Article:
(CNN) — After 16 hours pushing through the world’s most rigorous endurance horse race, 18-year-old Sanoma Blakeley and her horse Goober were sprinting all-out under a black sky in California’s Gold Rush country.
Neck and neck with them was a three-time winner of the race, Jeremy Reynolds. Blakeley, meanwhile, was striding atop a horse her family found for free on Craigslist.
“He passed me a couple of times in the last four miles,” Blakely told CNN. “We were running our horses as fast as they were willing to go.”
In the end, Blakeley finished about a horse length in front of her competitor.
After galloping out at 5:15 a.m. near Truckee, California, she and Goober had endured three canyons, multiple river crossings and epic elevation changes while traversing 100 miles on the Western States Trail.
One hundred eighty-four horses began this year’s Tevis Cup. The race standings show 98 horses crossing the finish line.
Riding between points near Truckee to finish near Auburn, California, they were competing in the 64th annual running of the Tevis Cup on August 17. It bills itself as the world’s most difficult equestrian endurance ride.
‘You get out what you put in,’ Blakeley says
Eight years ago, Blakeley’s father Wasch answered a Craigslist ad offering the horse up for free.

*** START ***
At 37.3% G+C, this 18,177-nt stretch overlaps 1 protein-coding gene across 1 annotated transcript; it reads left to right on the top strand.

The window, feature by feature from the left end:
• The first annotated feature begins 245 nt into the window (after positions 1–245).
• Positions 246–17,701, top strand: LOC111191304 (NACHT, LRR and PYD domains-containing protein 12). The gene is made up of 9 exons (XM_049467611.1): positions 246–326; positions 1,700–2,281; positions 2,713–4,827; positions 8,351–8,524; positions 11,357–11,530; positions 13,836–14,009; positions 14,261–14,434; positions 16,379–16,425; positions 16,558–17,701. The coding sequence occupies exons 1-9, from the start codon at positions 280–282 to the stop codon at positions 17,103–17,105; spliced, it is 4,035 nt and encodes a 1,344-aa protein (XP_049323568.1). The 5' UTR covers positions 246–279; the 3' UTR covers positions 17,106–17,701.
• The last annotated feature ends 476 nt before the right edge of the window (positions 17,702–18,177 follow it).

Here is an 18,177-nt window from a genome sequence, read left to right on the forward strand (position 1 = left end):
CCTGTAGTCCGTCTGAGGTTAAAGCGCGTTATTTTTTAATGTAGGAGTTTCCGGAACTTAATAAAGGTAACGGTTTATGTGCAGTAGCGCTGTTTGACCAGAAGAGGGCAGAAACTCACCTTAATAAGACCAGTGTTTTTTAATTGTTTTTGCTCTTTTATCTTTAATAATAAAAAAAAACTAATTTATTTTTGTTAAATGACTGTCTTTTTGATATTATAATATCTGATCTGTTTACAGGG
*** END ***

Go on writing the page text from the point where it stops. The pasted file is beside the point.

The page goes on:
“He didn’t know the guy,” Blakeley said. But it wasn’t the only time they’ve found horses that way. “We’ve gotten a few good horses on Craigslist.”
The family owns Blakeley Endurance Stables, where Goober is one of seven horses under their care.
The horse may not have come from strong racing stock, but Blakeley does. Her mother has completed six Tevis Cups and her father has finished five of the races.
Blakeley began racing horses in the American Endurance Ride Conference when she was just 6 years old. She first attempted the Tevis Cup as a 12-year-old in 2014, and then again in 2016.
Both times she didn’t finish. The race has numerous veterinary stops throughout the course, where vets perform metabolic tests on the horses, and require a horse’s pulse rate to fall to a certain level before the horse and rider can press on.
She said in her past attempts, her horse didn’t pass muster at vet stops marking the 55th and 68th miles, respectively.
One difference this year: her horse.
“He was feeling really strong the whole day,” she said. And when Goober’s pulse rate fell to a normal resting rate faster than other horses, Blakeley could get a head start out of the vet stops.
Winning the race was a product of a lifetime of hard work for the young woman who hails from Terrebonne, Oregon.
“It was just a lot of time conditioning,” Blakeley said. “You get out what you put in.”